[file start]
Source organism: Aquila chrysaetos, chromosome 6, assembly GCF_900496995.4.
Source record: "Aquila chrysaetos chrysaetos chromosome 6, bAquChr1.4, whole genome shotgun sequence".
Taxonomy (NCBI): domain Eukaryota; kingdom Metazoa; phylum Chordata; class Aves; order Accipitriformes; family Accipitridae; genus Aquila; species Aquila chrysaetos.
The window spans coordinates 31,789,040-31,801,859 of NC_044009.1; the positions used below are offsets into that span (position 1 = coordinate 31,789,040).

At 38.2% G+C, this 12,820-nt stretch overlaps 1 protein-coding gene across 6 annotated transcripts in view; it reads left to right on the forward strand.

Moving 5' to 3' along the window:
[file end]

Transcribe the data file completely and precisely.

Source organism: Aquila chrysaetos, chromosome 6, assembly GCF_900496995.4.
Source record: "Aquila chrysaetos chrysaetos chromosome 6, bAquChr1.4, whole genome shotgun sequence".
Taxonomy (NCBI): domain Eukaryota; kingdom Metazoa; phylum Chordata; class Aves; order Accipitriformes; family Accipitridae; genus Aquila; species Aquila chrysaetos.
The window spans coordinates 31,789,040-31,801,859 of NC_044009.1; the positions used below are offsets into that span (position 1 = coordinate 31,789,040).

At 38.2% G+C, this 12,820-nt stretch overlaps 1 protein-coding gene across 6 annotated transcripts in view; it reads left to right on the forward strand.

Moving 5' to 3' along the window: